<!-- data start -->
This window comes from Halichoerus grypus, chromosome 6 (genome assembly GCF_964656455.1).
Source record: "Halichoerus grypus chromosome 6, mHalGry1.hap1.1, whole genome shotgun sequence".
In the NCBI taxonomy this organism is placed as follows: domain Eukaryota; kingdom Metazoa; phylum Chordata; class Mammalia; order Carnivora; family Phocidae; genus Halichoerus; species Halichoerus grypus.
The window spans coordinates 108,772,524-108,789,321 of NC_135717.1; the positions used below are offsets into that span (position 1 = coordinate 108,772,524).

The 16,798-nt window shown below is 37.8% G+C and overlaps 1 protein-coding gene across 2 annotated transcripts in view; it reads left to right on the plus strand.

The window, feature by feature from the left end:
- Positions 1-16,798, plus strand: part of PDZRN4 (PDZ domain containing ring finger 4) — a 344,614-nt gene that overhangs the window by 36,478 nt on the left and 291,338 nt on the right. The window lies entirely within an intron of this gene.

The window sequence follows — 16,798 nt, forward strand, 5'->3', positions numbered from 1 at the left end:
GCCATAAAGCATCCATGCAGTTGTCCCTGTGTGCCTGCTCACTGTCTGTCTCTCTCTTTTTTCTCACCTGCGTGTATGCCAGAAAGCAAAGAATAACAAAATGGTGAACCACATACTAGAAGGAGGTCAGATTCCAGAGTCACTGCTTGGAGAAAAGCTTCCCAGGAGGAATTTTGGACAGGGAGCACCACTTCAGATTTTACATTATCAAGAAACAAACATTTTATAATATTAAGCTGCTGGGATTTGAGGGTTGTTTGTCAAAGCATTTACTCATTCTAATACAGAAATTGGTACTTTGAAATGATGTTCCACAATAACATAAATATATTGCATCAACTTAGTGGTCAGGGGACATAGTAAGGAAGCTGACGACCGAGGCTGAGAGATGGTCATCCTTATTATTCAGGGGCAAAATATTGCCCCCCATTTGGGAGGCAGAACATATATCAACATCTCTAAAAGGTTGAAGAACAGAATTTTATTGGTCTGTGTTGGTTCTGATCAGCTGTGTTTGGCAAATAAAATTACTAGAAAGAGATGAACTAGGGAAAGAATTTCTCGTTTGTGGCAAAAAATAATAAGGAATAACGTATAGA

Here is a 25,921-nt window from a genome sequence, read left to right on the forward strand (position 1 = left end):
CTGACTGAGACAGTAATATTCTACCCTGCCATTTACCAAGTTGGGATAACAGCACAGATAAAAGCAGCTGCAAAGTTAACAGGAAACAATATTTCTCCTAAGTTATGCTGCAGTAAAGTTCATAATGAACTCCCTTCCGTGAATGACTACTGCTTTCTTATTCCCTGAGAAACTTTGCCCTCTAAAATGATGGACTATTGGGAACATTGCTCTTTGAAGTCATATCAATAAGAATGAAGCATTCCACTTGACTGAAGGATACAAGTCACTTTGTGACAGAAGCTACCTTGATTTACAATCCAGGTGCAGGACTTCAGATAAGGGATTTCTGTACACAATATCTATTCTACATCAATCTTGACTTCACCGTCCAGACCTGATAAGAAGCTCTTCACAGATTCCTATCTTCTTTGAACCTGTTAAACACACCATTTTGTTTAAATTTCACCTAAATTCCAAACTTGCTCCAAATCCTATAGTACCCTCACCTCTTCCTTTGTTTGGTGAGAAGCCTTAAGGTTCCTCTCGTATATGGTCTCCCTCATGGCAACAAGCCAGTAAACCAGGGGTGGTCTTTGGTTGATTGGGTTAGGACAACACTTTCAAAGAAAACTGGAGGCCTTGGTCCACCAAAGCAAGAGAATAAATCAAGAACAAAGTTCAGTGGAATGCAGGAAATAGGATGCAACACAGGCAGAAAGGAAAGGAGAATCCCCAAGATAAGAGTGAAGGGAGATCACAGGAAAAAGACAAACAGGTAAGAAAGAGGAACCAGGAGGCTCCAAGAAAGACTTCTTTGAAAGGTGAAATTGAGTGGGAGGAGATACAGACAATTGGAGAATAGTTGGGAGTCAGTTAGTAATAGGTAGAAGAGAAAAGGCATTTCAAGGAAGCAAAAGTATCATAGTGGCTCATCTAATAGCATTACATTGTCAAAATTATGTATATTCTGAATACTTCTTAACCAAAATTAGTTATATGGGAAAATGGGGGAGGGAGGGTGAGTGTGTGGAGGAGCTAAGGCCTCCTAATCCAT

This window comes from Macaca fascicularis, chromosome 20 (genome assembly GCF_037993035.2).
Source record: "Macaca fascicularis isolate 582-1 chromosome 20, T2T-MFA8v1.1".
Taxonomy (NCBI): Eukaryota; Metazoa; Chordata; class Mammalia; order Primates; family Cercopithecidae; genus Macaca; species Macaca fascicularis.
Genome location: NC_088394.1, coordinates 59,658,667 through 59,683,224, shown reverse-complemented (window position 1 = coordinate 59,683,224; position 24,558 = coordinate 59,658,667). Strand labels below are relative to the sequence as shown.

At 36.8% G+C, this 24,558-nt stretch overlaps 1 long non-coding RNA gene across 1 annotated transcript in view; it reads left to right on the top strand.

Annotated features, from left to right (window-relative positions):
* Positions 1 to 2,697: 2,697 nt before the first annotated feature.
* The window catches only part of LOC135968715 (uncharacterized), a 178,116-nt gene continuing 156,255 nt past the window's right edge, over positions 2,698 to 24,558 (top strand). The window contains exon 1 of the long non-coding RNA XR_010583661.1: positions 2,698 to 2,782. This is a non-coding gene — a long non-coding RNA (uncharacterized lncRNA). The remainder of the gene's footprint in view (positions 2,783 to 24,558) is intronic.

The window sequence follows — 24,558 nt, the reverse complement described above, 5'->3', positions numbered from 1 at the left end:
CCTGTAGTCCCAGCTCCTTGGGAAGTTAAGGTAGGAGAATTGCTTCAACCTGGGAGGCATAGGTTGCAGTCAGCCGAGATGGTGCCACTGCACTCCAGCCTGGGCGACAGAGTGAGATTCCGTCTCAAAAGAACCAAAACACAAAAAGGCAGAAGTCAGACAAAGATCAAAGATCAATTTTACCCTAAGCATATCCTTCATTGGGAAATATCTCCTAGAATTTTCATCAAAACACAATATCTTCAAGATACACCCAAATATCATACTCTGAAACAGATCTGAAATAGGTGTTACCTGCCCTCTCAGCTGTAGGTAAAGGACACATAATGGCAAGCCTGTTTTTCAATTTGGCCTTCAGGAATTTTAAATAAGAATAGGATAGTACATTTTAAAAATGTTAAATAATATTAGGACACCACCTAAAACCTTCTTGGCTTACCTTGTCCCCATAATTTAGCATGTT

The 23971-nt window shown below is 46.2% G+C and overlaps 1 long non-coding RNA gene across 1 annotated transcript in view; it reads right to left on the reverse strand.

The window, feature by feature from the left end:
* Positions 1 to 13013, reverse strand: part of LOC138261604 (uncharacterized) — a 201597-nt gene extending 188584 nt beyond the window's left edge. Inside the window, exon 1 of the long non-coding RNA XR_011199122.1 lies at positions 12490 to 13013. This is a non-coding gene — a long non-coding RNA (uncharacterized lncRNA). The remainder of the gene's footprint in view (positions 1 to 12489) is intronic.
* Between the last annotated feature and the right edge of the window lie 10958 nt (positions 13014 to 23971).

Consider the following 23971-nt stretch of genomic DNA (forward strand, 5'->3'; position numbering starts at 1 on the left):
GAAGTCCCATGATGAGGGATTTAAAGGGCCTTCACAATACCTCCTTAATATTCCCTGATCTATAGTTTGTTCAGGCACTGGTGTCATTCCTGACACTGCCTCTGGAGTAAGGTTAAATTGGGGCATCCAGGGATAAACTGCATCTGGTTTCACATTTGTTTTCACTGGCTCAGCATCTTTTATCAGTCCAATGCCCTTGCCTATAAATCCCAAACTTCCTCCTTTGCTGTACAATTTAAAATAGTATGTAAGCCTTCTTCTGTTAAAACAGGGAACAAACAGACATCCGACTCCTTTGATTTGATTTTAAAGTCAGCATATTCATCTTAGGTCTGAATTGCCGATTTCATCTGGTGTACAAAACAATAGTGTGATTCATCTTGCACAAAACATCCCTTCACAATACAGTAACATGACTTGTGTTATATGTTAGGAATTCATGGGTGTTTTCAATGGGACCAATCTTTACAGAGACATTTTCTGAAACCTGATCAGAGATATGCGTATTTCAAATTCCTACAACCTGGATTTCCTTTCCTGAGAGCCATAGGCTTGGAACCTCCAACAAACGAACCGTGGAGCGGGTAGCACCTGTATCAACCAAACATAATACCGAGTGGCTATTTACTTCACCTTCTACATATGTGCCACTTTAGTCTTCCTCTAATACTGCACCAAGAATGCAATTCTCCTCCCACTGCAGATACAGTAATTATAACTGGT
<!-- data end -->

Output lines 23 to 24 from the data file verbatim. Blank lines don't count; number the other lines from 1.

The window, feature by feature from the left end:
* Positions 1 to 13013, reverse strand: part of LOC138261604 (uncharacterized) — a 201597-nt gene extending 188584 nt beyond the window's left edge. Inside the window, exon 1 of the long non-coding RNA XR_011199122.1 lies at positions 12490 to 13013. This is a non-coding gene — a long non-coding RNA (uncharacterized lncRNA). The remainder of the gene's footprint in view (positions 1 to 12489) is intronic.